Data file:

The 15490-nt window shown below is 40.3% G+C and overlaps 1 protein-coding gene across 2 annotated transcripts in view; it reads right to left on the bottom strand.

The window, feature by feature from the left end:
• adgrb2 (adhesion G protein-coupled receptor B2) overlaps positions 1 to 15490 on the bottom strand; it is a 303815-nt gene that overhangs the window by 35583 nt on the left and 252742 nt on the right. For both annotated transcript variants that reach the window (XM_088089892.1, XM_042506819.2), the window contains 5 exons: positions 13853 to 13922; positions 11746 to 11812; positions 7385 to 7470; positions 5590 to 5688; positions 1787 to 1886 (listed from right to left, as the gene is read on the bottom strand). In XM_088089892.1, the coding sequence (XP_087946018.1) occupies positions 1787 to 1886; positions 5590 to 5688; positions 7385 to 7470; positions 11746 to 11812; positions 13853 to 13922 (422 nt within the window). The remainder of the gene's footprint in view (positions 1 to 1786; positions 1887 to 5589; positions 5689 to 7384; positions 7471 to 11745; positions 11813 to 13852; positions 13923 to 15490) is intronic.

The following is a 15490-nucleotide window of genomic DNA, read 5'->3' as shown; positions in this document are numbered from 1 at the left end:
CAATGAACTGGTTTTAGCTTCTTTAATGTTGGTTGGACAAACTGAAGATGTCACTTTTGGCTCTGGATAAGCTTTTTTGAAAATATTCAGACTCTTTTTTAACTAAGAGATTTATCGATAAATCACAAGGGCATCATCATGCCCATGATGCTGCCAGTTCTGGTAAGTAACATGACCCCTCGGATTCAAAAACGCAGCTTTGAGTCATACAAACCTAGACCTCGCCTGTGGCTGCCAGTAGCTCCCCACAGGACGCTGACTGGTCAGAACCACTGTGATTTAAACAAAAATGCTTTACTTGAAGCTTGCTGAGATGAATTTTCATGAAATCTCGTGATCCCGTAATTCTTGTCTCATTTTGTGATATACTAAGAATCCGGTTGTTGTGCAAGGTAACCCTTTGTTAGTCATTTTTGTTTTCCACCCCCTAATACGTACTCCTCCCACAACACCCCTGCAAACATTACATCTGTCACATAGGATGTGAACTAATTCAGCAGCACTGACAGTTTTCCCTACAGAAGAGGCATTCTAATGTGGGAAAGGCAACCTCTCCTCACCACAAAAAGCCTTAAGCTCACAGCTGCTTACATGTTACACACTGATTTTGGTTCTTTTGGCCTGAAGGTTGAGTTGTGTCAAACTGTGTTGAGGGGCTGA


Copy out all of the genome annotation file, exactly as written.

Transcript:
The 15490-nt window shown below is 40.3% G+C and overlaps 1 protein-coding gene across 2 annotated transcripts in view; it reads right to left on the bottom strand.

The window, feature by feature from the left end:
• adgrb2 (adhesion G protein-coupled receptor B2) overlaps positions 1 to 15490 on the bottom strand; it is a 303815-nt gene that overhangs the window by 35583 nt on the left and 252742 nt on the right. For both annotated transcript variants that reach the window (XM_088089892.1, XM_042506819.2), the window contains 5 exons: positions 13853 to 13922; positions 11746 to 11812; positions 7385 to 7470; positions 5590 to 5688; positions 1787 to 1886 (listed from right to left, as the gene is read on the bottom strand). In XM_088089892.1, the coding sequence (XP_087946018.1) occupies positions 1787 to 1886; positions 5590 to 5688; positions 7385 to 7470; positions 11746 to 11812; positions 13853 to 13922 (422 nt within the window). The remainder of the gene's footprint in view (positions 1 to 1786; positions 1887 to 5589; positions 5689 to 7384; positions 7471 to 11745; positions 11813 to 13852; positions 13923 to 15490) is intronic.

The following is a 15490-nucleotide window of genomic DNA, read 5'->3' as shown; positions in this document are numbered from 1 at the left end:
CAATGAACTGGTTTTAGCTTCTTTAATGTTGGTTGGACAAACTGAAGATGTCACTTTTGGCTCTGGATAAGCTTTTTTGAAAATATTCAGACTCTTTTTTAACTAAGAGATTTATCGATAAATCACAAGGGCATCATCATGCCCATGATGCTGCCAGTTCTGGTAAGTAACATGACCCCTCGGATTCAAAAACGCAGCTTTGAGTCATACAAACCTAGACCTCGCCTGTGGCTGCCAGTAGCTCCCCACAGGACGCTGACTGGTCAGAACCACTGTGATTTAAACAAAAATGCTTTACTTGAAGCTTGCTGAGATGAATTTTCATGAAATCTCGTGATCCCGTAATTCTTGTCTCATTTTGTGATATACTAAGAATCCGGTTGTTGTGCAAGGTAACCCTTTGTTAGTCATTTTTGTTTTCCACCCCCTAATACGTACTCCTCCCACAACACCCCTGCAAACATTACATCTGTCACATAGGATGTGAACTAATTCAGCAGCACTGACAGTTTTCCCTACAGAAGAGGCATTCTAATGTGGGAAAGGCAACCTCTCCTCACCACAAAAAGCCTTAAGCTCACAGCTGCTTACATGTTACACACTGATTTTGGTTCTTTTGGCCTGAAGGTTGAGTTGTGTCAAACTGTGTTGAGGGGCTGA